Whilst browsing around the web I came across some photos showing how a LokSound decoder is installed in a Bemo GE 4/4 I and Ge 4/4 II – I thought it may be useful to include them here for future reference –
The next part of the code I need to look at is that to save servo positions between power cycles. I’ve found some extended libraries for the Arduino and will have a look at these to see if we can make the coding task easier.
Not much progress this week. I have decided to go down the route of using hardware PWM modules, with an i2c interface, to control the servos and therefore reduce jitter as much as possible.
The general overview looks similar however, each hardware PWM module can now control 16 servos. I’m waiting for a couple of these PWM modules to come in from overseas, along with some prototyping shields for the Arduino – this will allow the DCC interface module to be directly mounted onto the Arduino making the entire project much simpler and tidier.
More updates next week…
If any of you are wondering about the connectors used on the printed circuit boards (PCBs), these are known as Dupont connectors –
You can buy them in different sizes from single way (shown above) to ten way and above. If you search on your favourite auction site you will find many suppliers selling the connector housing, connectors and the crimp tools also. You can also crimp the connectors with a pair of pliers if you are careful.
There is a detailed article on this blog with lots more information.
Hacked By Shade
GreetZ: Prosox – Sxtz – KDZ – RxR HaCkEr – GeNErAL – HolaKo – Golden-Hacker – ~Abo-Al EoS
I have now combined the servo code with the i2c slave to allow the servo driver module to receive instructions from the DCC-i2c Bridge. The basic functionality works but there is some jitter visible on the servos. Maybe I need to look at the servo driving code to see if there is anything that can be ‘tweaked’ to remove the jitter. The original code was timed for 20 servos, I only need 8 so there may be room for optimisation here.
Well, after a few hours working on the project last night we have some progress. I now have a working DCC to I2C bridge module and a ‘demo’ I2C Slave module. The plan is to integrate the I2C Slave code with the existing Servo Controller module to allow it to control the servos based on the I2C (DCC) instructions received.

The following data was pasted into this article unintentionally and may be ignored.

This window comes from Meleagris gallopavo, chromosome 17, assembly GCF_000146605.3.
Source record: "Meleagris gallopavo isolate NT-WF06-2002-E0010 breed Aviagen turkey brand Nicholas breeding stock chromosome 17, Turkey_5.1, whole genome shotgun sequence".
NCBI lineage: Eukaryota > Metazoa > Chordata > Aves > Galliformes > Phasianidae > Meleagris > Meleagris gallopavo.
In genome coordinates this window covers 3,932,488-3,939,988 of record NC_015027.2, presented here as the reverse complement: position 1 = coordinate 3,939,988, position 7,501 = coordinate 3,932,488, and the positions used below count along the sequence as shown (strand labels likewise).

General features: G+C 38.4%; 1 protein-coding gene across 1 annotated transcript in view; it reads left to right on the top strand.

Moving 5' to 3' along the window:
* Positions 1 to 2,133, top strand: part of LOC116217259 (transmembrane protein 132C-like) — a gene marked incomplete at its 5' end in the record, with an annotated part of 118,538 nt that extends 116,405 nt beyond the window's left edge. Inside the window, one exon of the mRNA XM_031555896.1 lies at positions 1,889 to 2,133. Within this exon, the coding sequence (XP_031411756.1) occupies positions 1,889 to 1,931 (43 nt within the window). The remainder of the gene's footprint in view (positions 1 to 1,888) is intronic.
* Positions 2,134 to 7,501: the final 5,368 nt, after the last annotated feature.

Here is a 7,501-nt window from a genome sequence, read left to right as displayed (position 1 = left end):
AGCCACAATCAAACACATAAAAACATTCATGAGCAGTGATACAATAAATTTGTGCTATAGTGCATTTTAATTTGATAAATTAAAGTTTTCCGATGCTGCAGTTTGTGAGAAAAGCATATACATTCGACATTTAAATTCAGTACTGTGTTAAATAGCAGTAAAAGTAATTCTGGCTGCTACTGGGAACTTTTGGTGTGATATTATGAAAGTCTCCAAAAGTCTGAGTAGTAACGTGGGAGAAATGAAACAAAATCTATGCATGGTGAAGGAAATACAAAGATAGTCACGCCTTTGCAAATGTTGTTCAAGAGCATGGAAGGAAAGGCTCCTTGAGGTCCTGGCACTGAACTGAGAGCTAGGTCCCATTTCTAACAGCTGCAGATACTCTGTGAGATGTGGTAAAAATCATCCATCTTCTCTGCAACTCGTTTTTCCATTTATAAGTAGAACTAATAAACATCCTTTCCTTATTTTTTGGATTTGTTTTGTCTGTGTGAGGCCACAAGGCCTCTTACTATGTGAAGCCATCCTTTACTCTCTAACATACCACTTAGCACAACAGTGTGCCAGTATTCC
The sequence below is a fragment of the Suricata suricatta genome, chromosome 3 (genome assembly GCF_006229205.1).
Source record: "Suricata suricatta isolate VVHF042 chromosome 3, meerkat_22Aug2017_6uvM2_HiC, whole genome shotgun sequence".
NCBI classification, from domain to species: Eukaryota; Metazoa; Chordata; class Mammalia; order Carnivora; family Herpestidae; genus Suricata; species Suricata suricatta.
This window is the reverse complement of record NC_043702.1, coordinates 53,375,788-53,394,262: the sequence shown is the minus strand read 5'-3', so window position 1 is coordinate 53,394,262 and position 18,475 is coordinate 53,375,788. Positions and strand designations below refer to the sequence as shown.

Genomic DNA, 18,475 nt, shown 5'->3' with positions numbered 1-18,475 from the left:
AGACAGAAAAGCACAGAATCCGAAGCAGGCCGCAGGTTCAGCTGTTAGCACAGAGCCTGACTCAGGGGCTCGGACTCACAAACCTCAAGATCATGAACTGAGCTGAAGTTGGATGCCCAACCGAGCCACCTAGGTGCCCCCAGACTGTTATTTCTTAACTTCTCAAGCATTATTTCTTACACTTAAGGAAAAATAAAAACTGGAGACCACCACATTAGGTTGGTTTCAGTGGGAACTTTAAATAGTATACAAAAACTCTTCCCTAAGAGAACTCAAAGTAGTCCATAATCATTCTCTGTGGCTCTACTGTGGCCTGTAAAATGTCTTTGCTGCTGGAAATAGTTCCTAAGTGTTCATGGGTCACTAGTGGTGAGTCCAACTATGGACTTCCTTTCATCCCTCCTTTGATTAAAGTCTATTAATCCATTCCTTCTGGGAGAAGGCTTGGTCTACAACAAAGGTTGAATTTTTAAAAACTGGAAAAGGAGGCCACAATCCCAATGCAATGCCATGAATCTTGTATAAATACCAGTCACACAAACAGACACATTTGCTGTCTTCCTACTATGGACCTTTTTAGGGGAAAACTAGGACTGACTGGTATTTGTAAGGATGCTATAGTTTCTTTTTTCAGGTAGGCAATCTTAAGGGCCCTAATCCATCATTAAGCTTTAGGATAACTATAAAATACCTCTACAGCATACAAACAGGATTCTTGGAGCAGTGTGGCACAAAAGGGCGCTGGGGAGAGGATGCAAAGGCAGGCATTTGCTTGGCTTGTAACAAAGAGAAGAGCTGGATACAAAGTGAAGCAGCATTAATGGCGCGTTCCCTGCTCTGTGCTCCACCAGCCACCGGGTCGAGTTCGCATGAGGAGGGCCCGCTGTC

Each of the servo controller modules can control 8 servos, in theory we can connect 128 of these to enable control of 1024 servos directly.
After trying various versions of the DCC Code and Servo Code I am still experiencing issues with Servo Jitter. Even when not activating the DCC Code it looks like the interrupts have sufficient impact on the timings of the Arduino to make the servos unstable.
I’m now setting up a test rig using one Arduino as a DCC to I2C bridge, this performs all the DCC decoding and sends a simple I2C message to the Arduino controlling the servos. I’ve not worked out the details yet but all I am thinking of is passing the servo number and position (straight/thrown) to the controller board. The controller will then change the state of the servo as instructed.
Ok, so things are progressing slowly at the moment. I’m testing a setup with the NMRA Arduino DCC Code at the moment – details can be found here. I’m using the ‘standard’ DCC interface circuit at the moment –
However, I am finding that there is a noticeable amount of jitter present on the servos. Strangely enough, disconnecting the DCC input resolves the issue. I can only assume at this stage that this is probably being introduced by the AC DCC signal?